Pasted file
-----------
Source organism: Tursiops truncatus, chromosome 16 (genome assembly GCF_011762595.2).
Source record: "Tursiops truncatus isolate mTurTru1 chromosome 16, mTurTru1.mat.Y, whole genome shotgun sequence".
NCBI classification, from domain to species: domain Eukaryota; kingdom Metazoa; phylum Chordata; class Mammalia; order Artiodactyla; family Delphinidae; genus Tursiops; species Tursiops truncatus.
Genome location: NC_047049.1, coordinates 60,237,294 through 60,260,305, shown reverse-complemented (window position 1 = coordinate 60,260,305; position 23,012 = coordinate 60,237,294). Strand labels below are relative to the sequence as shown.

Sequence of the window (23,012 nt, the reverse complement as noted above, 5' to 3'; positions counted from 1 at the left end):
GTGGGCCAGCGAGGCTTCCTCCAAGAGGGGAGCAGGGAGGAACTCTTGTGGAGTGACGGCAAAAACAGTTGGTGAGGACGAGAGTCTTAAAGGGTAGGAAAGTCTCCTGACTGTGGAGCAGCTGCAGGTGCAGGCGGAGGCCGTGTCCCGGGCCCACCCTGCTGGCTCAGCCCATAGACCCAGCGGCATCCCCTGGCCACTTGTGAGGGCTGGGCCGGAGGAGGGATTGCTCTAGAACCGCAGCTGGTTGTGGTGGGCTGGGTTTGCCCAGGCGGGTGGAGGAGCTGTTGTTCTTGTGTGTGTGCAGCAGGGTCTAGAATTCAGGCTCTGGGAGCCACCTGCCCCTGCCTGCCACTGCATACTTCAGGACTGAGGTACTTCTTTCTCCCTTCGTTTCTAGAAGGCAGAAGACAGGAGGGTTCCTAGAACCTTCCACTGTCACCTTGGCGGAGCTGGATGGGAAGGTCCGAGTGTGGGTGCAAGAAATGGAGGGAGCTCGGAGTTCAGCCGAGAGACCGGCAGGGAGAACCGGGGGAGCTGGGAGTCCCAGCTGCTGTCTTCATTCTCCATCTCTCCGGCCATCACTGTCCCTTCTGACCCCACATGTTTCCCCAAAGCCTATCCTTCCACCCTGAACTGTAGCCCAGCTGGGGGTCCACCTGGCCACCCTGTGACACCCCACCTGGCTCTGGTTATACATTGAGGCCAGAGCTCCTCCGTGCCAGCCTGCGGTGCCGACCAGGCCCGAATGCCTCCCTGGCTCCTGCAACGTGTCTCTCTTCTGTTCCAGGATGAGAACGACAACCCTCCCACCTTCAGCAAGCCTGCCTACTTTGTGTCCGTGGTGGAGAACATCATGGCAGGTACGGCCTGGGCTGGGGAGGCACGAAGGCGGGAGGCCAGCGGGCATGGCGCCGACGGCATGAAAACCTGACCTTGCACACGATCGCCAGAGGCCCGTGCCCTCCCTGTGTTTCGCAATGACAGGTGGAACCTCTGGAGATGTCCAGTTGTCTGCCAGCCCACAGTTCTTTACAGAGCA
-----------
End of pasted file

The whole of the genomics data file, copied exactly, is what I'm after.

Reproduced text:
Source organism: Tursiops truncatus, chromosome 16 (genome assembly GCF_011762595.2).
Source record: "Tursiops truncatus isolate mTurTru1 chromosome 16, mTurTru1.mat.Y, whole genome shotgun sequence".
NCBI classification, from domain to species: domain Eukaryota; kingdom Metazoa; phylum Chordata; class Mammalia; order Artiodactyla; family Delphinidae; genus Tursiops; species Tursiops truncatus.
Genome location: NC_047049.1, coordinates 60,237,294 through 60,260,305, shown reverse-complemented (window position 1 = coordinate 60,260,305; position 23,012 = coordinate 60,237,294). Strand labels below are relative to the sequence as shown.

Sequence of the window (23,012 nt, the reverse complement as noted above, 5' to 3'; positions counted from 1 at the left end):
GTGGGCCAGCGAGGCTTCCTCCAAGAGGGGAGCAGGGAGGAACTCTTGTGGAGTGACGGCAAAAACAGTTGGTGAGGACGAGAGTCTTAAAGGGTAGGAAAGTCTCCTGACTGTGGAGCAGCTGCAGGTGCAGGCGGAGGCCGTGTCCCGGGCCCACCCTGCTGGCTCAGCCCATAGACCCAGCGGCATCCCCTGGCCACTTGTGAGGGCTGGGCCGGAGGAGGGATTGCTCTAGAACCGCAGCTGGTTGTGGTGGGCTGGGTTTGCCCAGGCGGGTGGAGGAGCTGTTGTTCTTGTGTGTGTGCAGCAGGGTCTAGAATTCAGGCTCTGGGAGCCACCTGCCCCTGCCTGCCACTGCATACTTCAGGACTGAGGTACTTCTTTCTCCCTTCGTTTCTAGAAGGCAGAAGACAGGAGGGTTCCTAGAACCTTCCACTGTCACCTTGGCGGAGCTGGATGGGAAGGTCCGAGTGTGGGTGCAAGAAATGGAGGGAGCTCGGAGTTCAGCCGAGAGACCGGCAGGGAGAACCGGGGGAGCTGGGAGTCCCAGCTGCTGTCTTCATTCTCCATCTCTCCGGCCATCACTGTCCCTTCTGACCCCACATGTTTCCCCAAAGCCTATCCTTCCACCCTGAACTGTAGCCCAGCTGGGGGTCCACCTGGCCACCCTGTGACACCCCACCTGGCTCTGGTTATACATTGAGGCCAGAGCTCCTCCGTGCCAGCCTGCGGTGCCGACCAGGCCCGAATGCCTCCCTGGCTCCTGCAACGTGTCTCTCTTCTGTTCCAGGATGAGAACGACAACCCTCCCACCTTCAGCAAGCCTGCCTACTTTGTGTCCGTGGTGGAGAACATCATGGCAGGTACGGCCTGGGCTGGGGAGGCACGAAGGCGGGAGGCCAGCGGGCATGGCGCCGACGGCATGAAAACCTGACCTTGCACACGATCGCCAGAGGCCCGTGCCCTCCCTGTGTTTCGCAATGACAGGTGGAACCTCTGGAGATGTCCAGTTGTCTGCCAGCCCACAGTTCTTTACAGAGCA